The European Commission has approved a €517m (£356m) grant from the French government to computer maker and IT services provider Groupe Bull.
However, in return for approving the grant, which is intended to help in the company's restructuring, the commission is insisting that Bull repay a €450m bailout, also from the French government, which was cleared in 2002.
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The €517m grant is to be paid from 1 January 2005, on the condition that Bull has repaid the 2002 rescue money by then.
The restructuring plan involves cutting Bull's workforce to 7,800 and refocusing on its strengths: its GCOS proprietary servers, IT services for its branded products, and the development of a new range of open servers.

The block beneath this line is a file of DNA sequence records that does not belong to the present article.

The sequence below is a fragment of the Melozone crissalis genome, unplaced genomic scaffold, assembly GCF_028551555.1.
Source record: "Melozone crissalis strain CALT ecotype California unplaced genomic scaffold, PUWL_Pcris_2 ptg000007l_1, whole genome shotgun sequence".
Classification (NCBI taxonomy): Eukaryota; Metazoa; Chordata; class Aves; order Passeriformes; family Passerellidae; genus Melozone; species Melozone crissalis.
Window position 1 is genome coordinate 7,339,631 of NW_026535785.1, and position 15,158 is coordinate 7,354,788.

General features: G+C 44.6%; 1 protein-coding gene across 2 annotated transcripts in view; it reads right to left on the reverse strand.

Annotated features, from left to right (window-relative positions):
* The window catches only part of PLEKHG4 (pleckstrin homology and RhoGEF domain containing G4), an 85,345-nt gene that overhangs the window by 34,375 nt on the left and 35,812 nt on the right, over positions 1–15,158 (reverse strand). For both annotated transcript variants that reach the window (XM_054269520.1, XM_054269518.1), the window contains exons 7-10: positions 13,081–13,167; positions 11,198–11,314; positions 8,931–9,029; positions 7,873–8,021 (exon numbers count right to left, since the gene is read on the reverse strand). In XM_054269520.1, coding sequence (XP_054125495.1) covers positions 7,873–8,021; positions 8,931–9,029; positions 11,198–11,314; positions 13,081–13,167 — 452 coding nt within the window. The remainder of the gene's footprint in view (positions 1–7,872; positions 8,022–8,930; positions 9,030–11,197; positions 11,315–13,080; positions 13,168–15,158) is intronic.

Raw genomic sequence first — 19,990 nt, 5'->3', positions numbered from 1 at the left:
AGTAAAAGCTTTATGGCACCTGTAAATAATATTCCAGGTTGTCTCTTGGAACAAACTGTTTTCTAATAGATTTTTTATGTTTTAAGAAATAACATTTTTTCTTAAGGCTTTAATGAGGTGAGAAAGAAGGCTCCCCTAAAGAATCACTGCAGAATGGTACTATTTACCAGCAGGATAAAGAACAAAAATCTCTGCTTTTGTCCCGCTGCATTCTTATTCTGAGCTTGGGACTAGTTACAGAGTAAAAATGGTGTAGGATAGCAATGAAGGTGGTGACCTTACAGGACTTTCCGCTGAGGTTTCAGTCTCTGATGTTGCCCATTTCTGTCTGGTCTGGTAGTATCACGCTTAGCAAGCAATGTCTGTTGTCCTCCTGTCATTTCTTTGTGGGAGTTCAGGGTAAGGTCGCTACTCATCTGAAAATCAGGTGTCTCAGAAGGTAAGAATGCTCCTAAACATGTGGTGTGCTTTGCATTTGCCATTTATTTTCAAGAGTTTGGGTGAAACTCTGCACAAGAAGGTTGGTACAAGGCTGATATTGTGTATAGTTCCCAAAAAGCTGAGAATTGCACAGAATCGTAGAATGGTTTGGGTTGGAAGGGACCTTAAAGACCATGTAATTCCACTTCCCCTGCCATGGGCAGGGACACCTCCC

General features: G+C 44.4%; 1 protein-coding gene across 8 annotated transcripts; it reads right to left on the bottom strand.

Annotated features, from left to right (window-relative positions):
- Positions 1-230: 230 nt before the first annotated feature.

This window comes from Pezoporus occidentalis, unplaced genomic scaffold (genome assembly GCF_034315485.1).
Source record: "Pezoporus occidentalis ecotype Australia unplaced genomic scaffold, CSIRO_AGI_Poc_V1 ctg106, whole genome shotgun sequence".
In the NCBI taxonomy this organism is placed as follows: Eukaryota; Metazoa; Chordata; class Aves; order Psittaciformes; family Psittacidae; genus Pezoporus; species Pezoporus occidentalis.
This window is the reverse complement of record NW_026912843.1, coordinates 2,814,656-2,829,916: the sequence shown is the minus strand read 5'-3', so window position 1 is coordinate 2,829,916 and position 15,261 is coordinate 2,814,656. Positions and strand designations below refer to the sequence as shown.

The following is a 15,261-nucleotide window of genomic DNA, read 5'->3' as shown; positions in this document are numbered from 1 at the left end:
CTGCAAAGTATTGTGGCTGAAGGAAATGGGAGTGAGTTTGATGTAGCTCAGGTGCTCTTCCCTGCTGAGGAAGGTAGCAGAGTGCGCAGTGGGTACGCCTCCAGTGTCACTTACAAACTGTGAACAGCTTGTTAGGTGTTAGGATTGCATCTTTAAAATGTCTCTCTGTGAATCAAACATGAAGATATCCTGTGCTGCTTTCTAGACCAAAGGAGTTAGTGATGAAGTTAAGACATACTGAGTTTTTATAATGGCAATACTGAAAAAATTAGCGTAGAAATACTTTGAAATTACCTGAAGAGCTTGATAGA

To repay the aid, Bull has struck a deal with the French government under which it will pay 23.5% of its pretax profits over a period of eight years beginning in 2005.
In explaining its decision, the commission said Bull's markets shares were very small, particularly compared with those of IBM, Hewlett-Packard and Sun Microsystems. It also said that the aid had been limited to the "minimum necessary" and would not provide Bull with surplus cash to go on a buying spree.
Bull has been in financial difficulties since the late 1990s. In 1999 it was forced to sell off assets, and its position deteriorated further in 2001 with the collapse in technology stocks and the telecommunications industry.
Simon Taylor writes for IDG News Service